Annual Review of Sociology, Vol. 17, pp. 351-383, 1991
33 Pages Posted: 9 Jul 2011 Last revised: 11 Jul 2011
Date Written: 1991
The sociological study of the mental health of racial-ethnic minorities addresses issues of core theoretical and empirical concern to the discipline. This review summarizes current knowledge about minority mental health and identifies conceptual and methodological problems that continue to confront research in this field. First, a critique is presented of epidemiological approaches to the definition and measurement of mental health in general, and minority mental health in particular, including an overview of the most frequently used symptom scales and diagnostic protocols. Next, the most important research studies conducted over the past two decades are summarized and discussed, and comparisons of prevalence rates and correlates of depressive symptomatology among Black, Hispanic, Asian, and American Indian ethnic groups are provided. Following the overview of descriptive epidemiological findings, some key analytic issues surrounding the study of stress, adaptation and minority mental health are considered. Finally, we propose various recommendations for future research.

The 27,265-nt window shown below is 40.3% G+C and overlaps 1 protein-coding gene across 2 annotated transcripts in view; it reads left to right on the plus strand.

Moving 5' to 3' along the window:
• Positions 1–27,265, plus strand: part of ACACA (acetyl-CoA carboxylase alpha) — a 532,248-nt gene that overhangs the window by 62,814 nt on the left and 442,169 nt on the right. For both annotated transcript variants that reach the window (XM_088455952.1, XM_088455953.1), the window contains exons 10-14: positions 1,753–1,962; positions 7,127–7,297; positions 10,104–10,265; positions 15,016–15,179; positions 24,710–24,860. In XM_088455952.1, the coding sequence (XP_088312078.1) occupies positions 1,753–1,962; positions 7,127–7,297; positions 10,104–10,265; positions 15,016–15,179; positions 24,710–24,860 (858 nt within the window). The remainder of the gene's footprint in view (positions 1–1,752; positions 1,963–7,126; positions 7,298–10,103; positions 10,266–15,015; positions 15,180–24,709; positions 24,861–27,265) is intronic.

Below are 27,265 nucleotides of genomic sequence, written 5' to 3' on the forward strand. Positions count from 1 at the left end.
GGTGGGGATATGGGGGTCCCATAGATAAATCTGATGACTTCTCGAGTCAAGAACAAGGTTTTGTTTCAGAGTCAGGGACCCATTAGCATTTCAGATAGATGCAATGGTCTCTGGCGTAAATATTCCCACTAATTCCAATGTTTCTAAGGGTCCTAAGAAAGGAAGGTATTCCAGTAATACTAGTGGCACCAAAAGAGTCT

Keywords: mental health, racial-ethnic minorities, immigrants, refugees, depressive symptomatology, psychiatric epidemiology, stress, adaptation, measurement of mental health
Suggested Citation: Suggested Citation
Vega, William A. and Rumbaut, Rubén G., Ethnic Minorities and Mental Health (1991). Annual Review of Sociology, Vol. 17, pp. 351-383, 1991. Available at SSRN: https://ssrn.com/abstract=1881264